The story of The Hammer as told by Paul Watzlawick in his book, ‘The Situation Is Hopeless, But Not Serious (The Pursuit Of Unhappiness)’ goes like this,

A man wants to hang a painting. He has the nail, but not the hammer. Therefore it occurs to him to go over to the neighbor and ask him to lend him his hammer. But at this point, doubt sets in.

What if he doesn’t want to lend me the hammer? Yesterday he barely spoke to me. Maybe he was in a hurry. Or, perhaps, he holds something against me. But why? I didn’t do anything to him.

If he would ask me to lend him something, I would at once. How can he refuse to lend me his hammer? People like him make other people’s life miserable. Worst, he thinks that I need him because he has a hammer. This has got to stop!

And suddenly the guy runs to the neighbor’s door, rings, and before letting him say anything, he screams: “You can keep your hammer, you bastard!”

Besides being hilarious, this story is enlightening! My sister read it to me a couple months ago and it gave me a crystal clear image of a mentally cluttered person. Clutter being the junk that floated around in the man’s head, causing him to jump to conclusions about his neighbor.

Mental clutter is like that, illusory and deceptive, causing us to believe the worst. It’s what keeps us fearful, anxious and pessimistic, trapped in a web of our own making.

What Is Mental Clutter?

What is the trash we hoard in our minds? Mental clutter.

Mental clutter is the stuff that keeps us stuck in self-sabotage, suffering, struggle, stress and separation. It is the stuff that makes life hard and complicated. It is the stuff that puts us at odds with everyone else.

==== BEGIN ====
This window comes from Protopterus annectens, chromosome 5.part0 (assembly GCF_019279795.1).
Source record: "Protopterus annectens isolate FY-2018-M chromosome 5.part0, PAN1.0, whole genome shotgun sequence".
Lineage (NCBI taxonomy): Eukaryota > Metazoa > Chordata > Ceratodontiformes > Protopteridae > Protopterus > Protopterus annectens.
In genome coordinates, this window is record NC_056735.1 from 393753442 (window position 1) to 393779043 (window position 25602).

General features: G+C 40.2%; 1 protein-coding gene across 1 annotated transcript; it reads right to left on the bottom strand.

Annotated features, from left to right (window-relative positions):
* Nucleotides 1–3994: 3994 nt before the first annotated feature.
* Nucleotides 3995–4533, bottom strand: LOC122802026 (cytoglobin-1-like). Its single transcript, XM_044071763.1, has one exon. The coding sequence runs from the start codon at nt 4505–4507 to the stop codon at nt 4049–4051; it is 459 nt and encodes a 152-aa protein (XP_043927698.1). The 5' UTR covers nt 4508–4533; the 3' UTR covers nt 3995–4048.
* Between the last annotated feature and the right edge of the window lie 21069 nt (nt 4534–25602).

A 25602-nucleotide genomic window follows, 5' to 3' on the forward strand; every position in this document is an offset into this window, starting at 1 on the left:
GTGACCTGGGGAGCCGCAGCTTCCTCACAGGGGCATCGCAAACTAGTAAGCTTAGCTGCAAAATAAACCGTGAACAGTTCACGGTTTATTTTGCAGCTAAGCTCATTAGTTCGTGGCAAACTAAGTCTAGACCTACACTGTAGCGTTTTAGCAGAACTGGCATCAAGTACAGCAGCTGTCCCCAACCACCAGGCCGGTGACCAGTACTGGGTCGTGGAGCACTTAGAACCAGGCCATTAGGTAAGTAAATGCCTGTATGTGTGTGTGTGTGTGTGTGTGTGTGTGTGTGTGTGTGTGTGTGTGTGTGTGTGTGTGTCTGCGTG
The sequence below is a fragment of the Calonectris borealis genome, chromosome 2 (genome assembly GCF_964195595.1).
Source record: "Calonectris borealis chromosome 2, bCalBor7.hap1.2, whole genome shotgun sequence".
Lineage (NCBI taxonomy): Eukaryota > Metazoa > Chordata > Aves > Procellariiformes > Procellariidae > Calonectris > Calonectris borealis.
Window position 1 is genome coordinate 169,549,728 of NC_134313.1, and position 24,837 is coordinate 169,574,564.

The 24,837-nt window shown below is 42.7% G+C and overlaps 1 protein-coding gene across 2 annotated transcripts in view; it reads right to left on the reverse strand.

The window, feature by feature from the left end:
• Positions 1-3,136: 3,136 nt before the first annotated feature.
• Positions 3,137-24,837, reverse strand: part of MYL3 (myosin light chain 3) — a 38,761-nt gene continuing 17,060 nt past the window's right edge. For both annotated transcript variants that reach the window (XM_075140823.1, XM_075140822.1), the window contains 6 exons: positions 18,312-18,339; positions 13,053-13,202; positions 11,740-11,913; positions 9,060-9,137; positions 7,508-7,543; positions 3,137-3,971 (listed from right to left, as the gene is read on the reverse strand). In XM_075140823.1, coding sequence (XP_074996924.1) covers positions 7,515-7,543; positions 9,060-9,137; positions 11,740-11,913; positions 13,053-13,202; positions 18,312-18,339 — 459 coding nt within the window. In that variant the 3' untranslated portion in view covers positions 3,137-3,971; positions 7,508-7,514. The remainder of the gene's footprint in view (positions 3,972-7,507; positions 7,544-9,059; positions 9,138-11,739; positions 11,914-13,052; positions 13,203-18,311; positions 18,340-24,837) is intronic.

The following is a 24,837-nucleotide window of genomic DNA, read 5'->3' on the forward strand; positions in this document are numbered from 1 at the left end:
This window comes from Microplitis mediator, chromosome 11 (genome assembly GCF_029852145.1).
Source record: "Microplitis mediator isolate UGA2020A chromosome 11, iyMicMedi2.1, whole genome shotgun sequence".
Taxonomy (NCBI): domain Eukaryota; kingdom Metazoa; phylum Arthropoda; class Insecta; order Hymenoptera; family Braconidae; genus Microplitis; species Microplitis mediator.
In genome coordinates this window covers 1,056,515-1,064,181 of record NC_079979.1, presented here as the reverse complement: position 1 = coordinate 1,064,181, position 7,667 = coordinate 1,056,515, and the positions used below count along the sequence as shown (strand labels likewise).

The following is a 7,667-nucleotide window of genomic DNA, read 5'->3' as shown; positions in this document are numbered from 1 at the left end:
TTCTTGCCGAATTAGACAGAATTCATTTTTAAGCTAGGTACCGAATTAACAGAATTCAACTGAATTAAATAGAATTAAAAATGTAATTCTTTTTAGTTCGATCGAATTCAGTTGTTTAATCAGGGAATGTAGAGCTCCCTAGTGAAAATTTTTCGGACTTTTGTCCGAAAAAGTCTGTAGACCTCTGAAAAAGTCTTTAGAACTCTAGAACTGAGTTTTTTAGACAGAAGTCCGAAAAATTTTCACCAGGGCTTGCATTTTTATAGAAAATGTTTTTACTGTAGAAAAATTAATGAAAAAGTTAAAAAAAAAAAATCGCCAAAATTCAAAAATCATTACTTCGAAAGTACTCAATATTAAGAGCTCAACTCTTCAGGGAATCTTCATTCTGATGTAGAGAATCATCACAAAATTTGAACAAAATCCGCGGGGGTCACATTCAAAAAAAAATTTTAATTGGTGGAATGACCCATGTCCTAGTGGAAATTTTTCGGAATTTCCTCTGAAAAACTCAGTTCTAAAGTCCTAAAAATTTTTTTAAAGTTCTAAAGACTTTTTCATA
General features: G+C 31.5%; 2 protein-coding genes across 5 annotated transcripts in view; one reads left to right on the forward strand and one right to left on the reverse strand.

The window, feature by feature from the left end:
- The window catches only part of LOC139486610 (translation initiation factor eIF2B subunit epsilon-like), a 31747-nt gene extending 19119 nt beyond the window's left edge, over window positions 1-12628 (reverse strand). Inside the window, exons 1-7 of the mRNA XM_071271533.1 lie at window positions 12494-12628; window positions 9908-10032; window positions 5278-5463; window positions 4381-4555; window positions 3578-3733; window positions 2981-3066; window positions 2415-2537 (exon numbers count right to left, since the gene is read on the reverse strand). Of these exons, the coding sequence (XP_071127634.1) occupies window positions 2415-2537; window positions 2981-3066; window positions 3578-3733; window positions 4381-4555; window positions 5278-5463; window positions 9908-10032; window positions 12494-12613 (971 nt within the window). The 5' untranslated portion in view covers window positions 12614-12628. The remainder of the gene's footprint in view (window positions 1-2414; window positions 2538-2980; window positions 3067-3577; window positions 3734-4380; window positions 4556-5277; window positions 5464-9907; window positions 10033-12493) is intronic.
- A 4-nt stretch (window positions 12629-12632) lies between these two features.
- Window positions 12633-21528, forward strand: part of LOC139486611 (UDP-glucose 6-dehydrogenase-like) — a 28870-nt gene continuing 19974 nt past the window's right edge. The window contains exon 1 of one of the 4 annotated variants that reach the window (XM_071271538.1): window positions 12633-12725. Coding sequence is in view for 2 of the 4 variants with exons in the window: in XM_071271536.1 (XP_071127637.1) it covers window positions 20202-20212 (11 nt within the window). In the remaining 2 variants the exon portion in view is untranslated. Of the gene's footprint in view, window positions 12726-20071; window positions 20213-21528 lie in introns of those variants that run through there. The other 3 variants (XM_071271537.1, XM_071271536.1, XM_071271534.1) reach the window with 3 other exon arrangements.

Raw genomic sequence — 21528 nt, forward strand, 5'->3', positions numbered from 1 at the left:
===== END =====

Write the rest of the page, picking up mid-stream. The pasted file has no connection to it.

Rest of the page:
Hidden where eyes can’t see, mental clutter lurks wherever peace and love don’t. As long as we’re cluttered, we’re resisting the flow and ease of life.

If you are not experiencing clarity, peace and love, you have mental clutter. It lives exclusively and elusively in your thoughts. It starts as headfog, cloudy and misleading, and evolves into something much bigger.

Clutter composes the stories we tell about ourselves that cripple our potential and attack our well-being. It says we can’t, we shouldn’t and we won’t. It gives cause for doubt and mistrust, leaving us feeling helpless in the world.

Clutter tells us lies of limitation and lack, rather than the truth of abundance and wealth.

When clutter builds up and blinds us to the ultimate Truth of who we are—without the limiting beliefs—we are the man in search of a hammer spiraling down the rabbit hole of story that says we aren’t good enough, we don’t deserve to be loved and we’ll never have what we want.

Truth is what’s left when we clear away that mess.

The Symptoms of Clutter

How do you know if you’re cluttered so you can begin to declutter?

Answer: whenever you notice in yourself any of these 8 symptoms of mental clutter:

Confusion

Confusion is a lack of clarity and understanding; uncertainty. It is being unclear about something. It feels like being scatterbrained and out of sorts. It is the onslaught of worry and fear.

Chatter

Chatter is the ongoing narrative in the back of our heads. It is noise. It is the jibbering, jabbering and everyday inner dialogue. Chatter feels like incessant mental dialogue, droning on in the background, curious and impatient.

Chaos

Chaos is the complete disorder, disarray, disorganization and disruption in our heads. Chaos amounts to mental anarchy. It feels like having no order or organization amidst dissenting ideas and beliefs.